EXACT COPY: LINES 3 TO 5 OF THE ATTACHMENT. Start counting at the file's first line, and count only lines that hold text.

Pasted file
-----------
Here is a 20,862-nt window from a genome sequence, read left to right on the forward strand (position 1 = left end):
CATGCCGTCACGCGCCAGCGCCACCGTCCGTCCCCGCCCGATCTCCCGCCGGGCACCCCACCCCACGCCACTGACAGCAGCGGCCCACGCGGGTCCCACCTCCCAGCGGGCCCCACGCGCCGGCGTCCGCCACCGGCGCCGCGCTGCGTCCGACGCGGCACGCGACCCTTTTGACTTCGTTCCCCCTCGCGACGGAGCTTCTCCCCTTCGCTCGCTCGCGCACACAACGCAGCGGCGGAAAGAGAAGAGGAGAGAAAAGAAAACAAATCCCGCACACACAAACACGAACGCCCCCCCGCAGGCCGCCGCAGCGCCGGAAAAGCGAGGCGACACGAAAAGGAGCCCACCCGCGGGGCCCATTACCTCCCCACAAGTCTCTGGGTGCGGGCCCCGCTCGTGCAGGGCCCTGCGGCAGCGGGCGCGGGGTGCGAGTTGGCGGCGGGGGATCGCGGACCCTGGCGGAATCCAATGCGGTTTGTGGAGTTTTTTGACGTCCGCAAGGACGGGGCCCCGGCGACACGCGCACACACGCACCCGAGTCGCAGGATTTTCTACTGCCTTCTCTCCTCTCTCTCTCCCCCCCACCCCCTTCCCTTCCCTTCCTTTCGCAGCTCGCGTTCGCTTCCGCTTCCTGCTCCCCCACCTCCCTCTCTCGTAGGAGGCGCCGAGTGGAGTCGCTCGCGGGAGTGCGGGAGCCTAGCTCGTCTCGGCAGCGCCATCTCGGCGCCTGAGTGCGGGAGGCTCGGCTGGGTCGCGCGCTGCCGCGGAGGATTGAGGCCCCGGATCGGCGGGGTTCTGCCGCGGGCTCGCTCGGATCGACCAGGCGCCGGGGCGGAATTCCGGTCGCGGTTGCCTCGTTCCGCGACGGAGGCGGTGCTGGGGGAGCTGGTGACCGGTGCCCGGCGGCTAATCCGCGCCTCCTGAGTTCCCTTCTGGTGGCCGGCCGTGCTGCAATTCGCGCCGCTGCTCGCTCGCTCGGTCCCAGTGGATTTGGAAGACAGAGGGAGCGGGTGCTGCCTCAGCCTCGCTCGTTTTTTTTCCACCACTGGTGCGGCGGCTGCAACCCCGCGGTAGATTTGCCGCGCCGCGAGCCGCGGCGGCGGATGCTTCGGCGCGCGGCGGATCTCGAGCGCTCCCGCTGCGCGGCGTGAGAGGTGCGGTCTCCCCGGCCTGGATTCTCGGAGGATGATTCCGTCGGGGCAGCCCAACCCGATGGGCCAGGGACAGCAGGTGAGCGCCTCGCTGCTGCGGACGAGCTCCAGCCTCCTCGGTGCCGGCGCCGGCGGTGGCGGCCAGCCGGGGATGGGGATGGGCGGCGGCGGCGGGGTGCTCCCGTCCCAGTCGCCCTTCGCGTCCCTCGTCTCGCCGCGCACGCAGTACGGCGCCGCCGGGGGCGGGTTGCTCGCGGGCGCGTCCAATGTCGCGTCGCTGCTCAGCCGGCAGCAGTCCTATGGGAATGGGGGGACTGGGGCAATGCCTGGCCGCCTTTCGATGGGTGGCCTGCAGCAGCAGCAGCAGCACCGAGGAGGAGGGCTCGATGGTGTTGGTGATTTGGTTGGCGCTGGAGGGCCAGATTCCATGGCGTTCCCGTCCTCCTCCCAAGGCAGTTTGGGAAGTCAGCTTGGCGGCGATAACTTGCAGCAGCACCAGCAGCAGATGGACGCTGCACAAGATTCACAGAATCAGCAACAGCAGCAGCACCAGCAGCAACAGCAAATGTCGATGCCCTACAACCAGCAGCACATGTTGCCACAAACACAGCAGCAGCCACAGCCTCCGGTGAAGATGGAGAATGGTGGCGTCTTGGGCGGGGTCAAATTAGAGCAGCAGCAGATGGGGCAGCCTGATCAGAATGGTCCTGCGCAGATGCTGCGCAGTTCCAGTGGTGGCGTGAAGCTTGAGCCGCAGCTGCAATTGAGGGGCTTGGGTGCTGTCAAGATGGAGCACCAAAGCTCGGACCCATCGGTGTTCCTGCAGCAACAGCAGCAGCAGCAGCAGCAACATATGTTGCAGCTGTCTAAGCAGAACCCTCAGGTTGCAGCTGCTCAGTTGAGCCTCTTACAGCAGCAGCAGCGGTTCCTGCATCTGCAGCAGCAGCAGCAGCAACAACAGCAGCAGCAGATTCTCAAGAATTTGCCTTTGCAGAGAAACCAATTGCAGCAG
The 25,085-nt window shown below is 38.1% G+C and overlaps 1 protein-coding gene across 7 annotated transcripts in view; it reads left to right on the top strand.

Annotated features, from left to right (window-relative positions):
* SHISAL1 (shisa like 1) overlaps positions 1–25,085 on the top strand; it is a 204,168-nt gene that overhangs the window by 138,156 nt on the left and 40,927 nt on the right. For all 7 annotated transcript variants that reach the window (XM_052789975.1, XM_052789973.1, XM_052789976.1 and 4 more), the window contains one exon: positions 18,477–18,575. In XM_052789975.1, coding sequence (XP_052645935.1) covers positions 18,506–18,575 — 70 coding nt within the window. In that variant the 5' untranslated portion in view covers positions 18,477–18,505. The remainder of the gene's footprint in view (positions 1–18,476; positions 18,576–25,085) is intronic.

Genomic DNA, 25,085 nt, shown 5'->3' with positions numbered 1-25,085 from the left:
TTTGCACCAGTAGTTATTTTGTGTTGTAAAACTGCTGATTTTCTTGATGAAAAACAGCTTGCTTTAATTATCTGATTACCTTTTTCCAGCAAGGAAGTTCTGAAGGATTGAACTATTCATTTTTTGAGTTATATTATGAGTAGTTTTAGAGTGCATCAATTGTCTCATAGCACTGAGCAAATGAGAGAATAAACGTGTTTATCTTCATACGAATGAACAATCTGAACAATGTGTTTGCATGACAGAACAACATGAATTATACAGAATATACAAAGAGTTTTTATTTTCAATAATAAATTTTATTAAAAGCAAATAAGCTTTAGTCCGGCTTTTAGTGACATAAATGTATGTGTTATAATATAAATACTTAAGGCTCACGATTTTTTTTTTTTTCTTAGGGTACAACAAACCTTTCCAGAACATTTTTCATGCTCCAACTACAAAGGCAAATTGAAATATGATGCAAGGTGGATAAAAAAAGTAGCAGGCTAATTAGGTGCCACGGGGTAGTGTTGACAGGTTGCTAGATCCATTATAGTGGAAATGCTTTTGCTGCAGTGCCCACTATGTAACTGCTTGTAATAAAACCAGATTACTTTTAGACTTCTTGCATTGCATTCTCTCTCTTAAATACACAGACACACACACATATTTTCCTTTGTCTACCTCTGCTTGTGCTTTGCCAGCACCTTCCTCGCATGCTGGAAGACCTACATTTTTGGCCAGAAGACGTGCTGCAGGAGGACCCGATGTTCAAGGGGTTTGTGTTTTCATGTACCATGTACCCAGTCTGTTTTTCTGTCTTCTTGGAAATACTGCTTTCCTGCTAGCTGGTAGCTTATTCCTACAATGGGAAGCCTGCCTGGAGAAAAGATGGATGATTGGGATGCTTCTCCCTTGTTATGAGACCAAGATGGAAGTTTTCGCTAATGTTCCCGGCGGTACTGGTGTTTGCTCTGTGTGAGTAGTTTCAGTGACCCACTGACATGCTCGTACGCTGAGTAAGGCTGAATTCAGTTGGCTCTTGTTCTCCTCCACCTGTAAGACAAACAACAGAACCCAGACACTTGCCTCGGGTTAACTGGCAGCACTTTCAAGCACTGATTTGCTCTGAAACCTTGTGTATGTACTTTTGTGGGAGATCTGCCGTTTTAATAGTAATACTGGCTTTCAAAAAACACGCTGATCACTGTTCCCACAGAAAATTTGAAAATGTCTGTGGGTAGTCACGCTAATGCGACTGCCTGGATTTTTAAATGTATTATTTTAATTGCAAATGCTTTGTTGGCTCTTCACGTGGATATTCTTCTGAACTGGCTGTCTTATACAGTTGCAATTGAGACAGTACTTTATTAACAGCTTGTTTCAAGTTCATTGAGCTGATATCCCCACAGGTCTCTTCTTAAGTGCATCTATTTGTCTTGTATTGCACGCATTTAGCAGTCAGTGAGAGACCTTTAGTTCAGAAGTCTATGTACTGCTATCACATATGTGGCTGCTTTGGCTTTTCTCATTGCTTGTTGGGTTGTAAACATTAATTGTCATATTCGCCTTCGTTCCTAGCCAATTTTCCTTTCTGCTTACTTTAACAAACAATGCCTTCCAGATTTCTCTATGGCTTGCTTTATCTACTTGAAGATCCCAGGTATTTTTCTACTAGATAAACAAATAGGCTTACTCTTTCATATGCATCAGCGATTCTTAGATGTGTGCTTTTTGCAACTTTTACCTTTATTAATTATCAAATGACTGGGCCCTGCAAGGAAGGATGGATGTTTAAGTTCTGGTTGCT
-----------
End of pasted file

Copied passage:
The 25,085-nt window shown below is 38.1% G+C and overlaps 1 protein-coding gene across 7 annotated transcripts in view; it reads left to right on the top strand.

Annotated features, from left to right (window-relative positions):
* SHISAL1 (shisa like 1) overlaps positions 1–25,085 on the top strand; it is a 204,168-nt gene that overhangs the window by 138,156 nt on the left and 40,927 nt on the right. For all 7 annotated transcript variants that reach the window (XM_052789975.1, XM_052789973.1, XM_052789976.1 and 4 more), the window contains one exon: positions 18,477–18,575. In XM_052789975.1, coding sequence (XP_052645935.1) covers positions 18,506–18,575 — 70 coding nt within the window. In that variant the 5' untranslated portion in view covers positions 18,477–18,505. The remainder of the gene's footprint in view (positions 1–18,476; positions 18,576–25,085) is intronic.